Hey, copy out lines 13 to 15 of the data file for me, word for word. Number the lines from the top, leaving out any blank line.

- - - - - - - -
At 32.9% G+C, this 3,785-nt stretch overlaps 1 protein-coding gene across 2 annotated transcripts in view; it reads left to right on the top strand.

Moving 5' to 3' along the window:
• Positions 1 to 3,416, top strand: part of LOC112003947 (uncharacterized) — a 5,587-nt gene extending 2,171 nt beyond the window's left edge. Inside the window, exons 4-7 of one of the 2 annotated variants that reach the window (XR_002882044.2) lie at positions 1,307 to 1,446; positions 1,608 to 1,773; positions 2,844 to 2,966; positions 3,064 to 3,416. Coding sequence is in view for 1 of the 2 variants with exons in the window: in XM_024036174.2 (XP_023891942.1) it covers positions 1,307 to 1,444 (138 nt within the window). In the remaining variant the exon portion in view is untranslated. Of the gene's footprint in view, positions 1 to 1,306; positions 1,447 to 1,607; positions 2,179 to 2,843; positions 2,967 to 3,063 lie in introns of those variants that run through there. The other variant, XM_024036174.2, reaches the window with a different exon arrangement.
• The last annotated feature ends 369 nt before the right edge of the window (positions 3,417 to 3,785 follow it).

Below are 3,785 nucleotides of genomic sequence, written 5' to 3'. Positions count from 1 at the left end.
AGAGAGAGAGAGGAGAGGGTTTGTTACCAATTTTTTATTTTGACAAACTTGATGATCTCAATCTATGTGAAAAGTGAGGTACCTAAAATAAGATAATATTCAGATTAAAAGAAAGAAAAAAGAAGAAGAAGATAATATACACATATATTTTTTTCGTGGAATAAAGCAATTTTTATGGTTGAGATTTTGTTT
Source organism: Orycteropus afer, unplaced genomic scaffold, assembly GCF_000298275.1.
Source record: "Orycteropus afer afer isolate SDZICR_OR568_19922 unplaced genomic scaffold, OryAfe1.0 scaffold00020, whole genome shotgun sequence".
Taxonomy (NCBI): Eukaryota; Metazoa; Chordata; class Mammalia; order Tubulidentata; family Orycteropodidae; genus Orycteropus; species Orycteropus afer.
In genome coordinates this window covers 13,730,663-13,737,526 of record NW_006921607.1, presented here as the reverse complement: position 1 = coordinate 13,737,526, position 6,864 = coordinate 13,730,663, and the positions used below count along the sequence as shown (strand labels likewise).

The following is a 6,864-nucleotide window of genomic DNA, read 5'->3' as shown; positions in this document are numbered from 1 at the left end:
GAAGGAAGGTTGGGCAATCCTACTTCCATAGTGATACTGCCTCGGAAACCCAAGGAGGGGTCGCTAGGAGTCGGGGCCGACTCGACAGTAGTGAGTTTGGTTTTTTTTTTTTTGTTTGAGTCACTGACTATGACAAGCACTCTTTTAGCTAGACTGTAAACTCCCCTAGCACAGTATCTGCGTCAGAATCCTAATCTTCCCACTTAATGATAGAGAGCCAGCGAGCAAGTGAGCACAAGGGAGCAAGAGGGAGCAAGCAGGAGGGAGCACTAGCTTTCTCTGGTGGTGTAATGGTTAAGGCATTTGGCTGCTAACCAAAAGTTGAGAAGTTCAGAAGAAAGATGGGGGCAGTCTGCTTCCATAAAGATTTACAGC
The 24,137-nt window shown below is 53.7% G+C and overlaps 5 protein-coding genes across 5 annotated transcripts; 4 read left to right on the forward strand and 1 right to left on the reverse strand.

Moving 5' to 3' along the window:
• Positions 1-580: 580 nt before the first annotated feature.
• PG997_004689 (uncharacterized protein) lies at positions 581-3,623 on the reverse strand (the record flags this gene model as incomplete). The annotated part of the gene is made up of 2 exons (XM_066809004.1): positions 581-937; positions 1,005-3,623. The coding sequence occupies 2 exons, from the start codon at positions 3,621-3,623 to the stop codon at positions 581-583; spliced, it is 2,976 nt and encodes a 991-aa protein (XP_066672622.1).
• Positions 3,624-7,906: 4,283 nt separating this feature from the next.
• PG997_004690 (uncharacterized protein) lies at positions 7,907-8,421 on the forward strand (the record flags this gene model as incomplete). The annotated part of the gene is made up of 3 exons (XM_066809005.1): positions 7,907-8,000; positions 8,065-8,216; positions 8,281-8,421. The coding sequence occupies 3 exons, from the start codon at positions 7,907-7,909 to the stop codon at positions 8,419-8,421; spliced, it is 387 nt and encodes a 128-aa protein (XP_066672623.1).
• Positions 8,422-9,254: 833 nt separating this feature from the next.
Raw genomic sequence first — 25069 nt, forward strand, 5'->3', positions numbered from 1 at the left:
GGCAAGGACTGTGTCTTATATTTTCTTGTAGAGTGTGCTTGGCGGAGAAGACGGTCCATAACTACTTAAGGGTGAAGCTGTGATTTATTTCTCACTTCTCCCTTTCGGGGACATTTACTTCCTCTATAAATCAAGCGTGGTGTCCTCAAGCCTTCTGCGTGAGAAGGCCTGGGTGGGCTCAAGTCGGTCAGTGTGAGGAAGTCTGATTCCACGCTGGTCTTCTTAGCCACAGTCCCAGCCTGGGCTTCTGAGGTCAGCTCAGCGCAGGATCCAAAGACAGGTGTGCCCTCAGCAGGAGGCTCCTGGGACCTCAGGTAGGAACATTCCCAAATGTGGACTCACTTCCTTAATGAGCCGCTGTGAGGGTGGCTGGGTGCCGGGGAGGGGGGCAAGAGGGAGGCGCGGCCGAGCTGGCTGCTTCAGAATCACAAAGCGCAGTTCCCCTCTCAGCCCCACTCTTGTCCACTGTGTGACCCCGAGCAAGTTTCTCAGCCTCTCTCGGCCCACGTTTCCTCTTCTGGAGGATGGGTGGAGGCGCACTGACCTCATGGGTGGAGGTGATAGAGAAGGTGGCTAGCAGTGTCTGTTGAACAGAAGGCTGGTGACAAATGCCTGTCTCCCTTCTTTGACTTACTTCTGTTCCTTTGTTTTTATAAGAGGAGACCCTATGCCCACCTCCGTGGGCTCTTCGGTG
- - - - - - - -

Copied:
The 24,137-nt window shown below is 53.7% G+C and overlaps 5 protein-coding genes across 5 annotated transcripts; 4 read left to right on the forward strand and 1 right to left on the reverse strand.

Moving 5' to 3' along the window:
• Positions 1-580: 580 nt before the first annotated feature.